Menstrual pains: a classically feminine malady


The famous painter Pierre-Auguste Renoir once said: “The pain passes, the beauty remains”. Although he referred to his difficulty in painting because of his health problems, you will agree that this statement could apply to women … For those who are struggling with menstrual pain, it is true that the pain eventually, but only to come back the next month!

The medical term for severe menstrual pain is “dysmenorrhea”. This is a condition frequently encountered by many girls and women during their menstrual period. It affects more than 50% of them, which is considerable. Although generally mild to moderate most of the time, it can be severe for some, which results in a decrease in the quality of life and a change in daily activities (forced rest, absenteeism, etc.).

Fortunately, there are ways to reduce the intensity of menstrual pain, as well as their impacts.


Dysmenorrhea (also known as algomenorrhoea) is low abdominal (lower belly) or lumbar (lower back) pain that occurs during the first days of menstruation. It afflicts mostly women in their twenties and may decrease with age and childbirth.

Other symptoms may also accompany pain, such as:

  • headaches;
  • tiredness or weakness
  • nausea;
  • vomiting;
  • diarrhea.

Primary dysmenorrhea is the most common. It is associated with the secretion of substances, called prostaglandins, by the body at the time of menstruation. The latter cause uterine contractions and facilitate the expulsion of blood from the uterus; it is these uterine contractions that cause the pain. More rarely, the pains can be caused by a disease; it is then secondary dysmenorrhea. It appears later, usually in women who had no previous dysmenorrhea problems. It can result, for example, from an anatomical abnormality of the uterus, endometritis (inflammation of the endometrium), a cyst, etc. This type of dysmenorrhea normally requires close medical follow-up.


Several measures can be tried during the appearance of painful periods. Act at the onset of symptoms so that the treatment is more effective.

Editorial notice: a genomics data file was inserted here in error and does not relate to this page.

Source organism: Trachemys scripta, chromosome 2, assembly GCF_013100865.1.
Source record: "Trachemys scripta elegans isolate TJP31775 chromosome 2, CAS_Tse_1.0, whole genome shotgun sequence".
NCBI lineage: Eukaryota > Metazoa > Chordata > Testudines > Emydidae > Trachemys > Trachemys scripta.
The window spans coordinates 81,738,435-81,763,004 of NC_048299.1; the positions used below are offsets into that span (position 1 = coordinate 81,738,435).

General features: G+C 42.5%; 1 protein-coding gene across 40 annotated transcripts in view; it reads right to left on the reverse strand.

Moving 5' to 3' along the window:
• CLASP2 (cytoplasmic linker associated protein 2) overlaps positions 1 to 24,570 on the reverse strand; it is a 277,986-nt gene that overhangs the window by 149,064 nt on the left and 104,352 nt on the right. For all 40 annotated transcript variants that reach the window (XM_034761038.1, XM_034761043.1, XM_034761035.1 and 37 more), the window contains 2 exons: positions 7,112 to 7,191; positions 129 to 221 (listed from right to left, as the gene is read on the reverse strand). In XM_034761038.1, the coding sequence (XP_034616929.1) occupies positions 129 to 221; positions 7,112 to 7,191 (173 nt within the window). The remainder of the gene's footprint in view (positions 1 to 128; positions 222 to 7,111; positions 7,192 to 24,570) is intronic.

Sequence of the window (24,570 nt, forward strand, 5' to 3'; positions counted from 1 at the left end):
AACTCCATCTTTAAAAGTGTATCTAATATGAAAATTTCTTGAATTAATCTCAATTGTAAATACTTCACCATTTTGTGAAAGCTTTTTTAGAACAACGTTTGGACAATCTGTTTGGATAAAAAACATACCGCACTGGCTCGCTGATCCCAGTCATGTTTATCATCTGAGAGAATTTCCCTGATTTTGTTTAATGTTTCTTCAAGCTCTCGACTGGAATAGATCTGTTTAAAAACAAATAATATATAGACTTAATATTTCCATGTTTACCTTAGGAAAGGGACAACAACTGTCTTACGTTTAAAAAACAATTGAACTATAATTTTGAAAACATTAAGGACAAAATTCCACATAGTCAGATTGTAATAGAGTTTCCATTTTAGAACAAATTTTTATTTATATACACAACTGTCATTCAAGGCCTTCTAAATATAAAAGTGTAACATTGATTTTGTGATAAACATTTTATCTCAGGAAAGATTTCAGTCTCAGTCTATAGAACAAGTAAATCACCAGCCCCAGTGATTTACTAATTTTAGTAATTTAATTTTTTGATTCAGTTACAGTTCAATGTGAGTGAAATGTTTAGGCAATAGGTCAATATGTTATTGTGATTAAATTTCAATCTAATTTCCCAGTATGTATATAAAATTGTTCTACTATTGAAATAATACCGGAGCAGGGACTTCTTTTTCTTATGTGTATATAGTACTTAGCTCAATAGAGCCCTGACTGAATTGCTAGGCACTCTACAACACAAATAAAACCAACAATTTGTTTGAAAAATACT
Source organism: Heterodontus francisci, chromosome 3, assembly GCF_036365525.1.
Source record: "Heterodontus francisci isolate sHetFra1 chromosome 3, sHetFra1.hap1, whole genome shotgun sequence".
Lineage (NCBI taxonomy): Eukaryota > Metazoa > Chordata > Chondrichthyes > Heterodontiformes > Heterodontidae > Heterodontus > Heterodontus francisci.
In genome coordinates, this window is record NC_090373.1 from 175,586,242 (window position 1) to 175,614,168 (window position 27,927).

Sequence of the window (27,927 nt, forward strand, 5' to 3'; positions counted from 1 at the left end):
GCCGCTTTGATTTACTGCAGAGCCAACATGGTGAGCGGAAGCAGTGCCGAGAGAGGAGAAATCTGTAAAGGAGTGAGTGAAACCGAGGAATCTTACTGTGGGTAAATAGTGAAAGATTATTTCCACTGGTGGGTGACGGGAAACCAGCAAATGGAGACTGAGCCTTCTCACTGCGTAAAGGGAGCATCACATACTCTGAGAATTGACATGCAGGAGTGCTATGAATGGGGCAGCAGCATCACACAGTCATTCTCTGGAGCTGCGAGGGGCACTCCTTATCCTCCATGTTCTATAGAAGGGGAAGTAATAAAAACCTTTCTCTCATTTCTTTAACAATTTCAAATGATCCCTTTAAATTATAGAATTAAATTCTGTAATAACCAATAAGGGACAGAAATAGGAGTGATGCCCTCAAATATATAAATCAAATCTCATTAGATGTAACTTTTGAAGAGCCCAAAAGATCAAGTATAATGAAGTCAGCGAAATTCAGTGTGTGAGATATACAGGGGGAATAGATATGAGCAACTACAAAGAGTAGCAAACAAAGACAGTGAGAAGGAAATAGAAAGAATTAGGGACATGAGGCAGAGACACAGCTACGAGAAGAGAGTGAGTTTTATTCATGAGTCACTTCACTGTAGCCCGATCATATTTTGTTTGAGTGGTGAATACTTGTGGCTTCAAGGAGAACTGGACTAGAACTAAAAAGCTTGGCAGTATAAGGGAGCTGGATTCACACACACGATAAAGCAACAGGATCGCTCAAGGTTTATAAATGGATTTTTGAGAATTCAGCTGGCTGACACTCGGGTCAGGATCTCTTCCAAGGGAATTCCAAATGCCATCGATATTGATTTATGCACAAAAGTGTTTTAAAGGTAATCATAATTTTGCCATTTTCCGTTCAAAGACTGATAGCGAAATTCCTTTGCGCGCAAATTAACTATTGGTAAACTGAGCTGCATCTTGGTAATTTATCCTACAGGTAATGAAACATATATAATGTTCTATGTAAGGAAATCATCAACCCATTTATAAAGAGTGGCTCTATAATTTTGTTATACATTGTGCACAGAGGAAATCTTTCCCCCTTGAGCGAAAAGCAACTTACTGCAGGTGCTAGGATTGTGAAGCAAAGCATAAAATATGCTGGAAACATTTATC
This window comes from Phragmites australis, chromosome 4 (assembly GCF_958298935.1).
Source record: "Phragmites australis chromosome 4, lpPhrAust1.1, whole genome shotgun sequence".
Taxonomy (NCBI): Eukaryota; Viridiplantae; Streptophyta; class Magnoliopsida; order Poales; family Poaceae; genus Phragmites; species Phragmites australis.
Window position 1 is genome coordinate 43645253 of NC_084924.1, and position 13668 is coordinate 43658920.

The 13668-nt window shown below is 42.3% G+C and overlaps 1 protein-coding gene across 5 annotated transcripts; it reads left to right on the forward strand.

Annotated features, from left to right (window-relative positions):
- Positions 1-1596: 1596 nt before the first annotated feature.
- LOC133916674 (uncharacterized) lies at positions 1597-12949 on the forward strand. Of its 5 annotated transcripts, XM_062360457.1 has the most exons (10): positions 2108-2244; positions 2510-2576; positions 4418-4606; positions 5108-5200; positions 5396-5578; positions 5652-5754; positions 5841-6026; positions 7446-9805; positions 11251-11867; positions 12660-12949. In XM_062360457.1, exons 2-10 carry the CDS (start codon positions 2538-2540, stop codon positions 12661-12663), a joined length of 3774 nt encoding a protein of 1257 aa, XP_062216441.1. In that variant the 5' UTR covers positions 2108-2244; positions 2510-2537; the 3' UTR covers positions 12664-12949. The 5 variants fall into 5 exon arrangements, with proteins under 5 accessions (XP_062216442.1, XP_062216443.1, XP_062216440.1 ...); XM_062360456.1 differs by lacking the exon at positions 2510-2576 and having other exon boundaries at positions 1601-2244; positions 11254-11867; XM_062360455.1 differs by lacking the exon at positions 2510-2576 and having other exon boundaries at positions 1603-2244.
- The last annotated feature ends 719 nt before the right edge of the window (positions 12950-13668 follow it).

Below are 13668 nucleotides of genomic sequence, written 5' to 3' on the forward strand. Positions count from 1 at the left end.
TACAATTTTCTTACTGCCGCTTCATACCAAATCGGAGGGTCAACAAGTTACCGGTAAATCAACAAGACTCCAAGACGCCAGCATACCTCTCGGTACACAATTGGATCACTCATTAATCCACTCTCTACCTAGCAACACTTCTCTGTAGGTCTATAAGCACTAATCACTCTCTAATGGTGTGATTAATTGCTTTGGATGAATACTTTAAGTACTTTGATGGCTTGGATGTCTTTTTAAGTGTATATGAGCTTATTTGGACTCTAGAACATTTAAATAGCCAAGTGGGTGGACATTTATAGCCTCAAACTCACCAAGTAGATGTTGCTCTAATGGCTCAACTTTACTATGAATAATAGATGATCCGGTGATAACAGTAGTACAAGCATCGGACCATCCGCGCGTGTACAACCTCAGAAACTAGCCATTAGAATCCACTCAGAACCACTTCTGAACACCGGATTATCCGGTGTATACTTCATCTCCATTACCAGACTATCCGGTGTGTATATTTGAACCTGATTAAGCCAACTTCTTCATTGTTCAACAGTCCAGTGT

Here are some that can help you:

  • the application of heat (hot-water bottle) in the abdomen or hot bath;
  • a belly massage;
  • relaxation techniques (meditation, yoga, etc.);
  • physical activity and stretching;
  • rest and restful sleep.


Some over-the-counter medications can help. The first choice is a non-steroidal anti-inflammatory drug (NSAID), such as ibuprofen, which reduces the formation of prostaglandins that cause pain. Such drugs may also be prescribed by the doctor. Other over-the-counter pain medications may be helpful. Since these medications may not be suitable for you, it is advisable to always consult your pharmacist before choosing a product.

To be effective, treatment should be started as early as possible, usually within 24 hours before menstruation, and continued until about the third day of menstruation. NSAIDs should be taken on a regular basis rather than as needed to maintain a low level of prostaglandins. To minimize irritation to the stomach, NSAIDs should be taken with milk or with food. 

Regular use of a hormonal contraceptive is also effective in some cases in reducing menstrual pain. It suppresses ovulation and, as a result, fewer prostaglandins are produced, thus causing less abdominal cramps. Talk to your doctor.


You should consult your doctor if:

  • you are not relieved with over-the-counter pain medications, including NSAIDs;
  • pains appear in adulthood or worsen;
  • the pain persists several days before and after the period;
  • you have the following symptoms: fever, thick, yellowish vaginal discharge, bleeding between periods, and abnormally heavy menstruation.

Menstruation is part of a woman’s normal life. However, the pain that is sometimes associated with it does not have to be part of the picture. Several options are at your fingertips to limit or stop them and allow you to enjoy life, no matter the date on the calendar. It’s up to you to take control so your rules do not become a source of apprehension and you can see life in color every day of the month.

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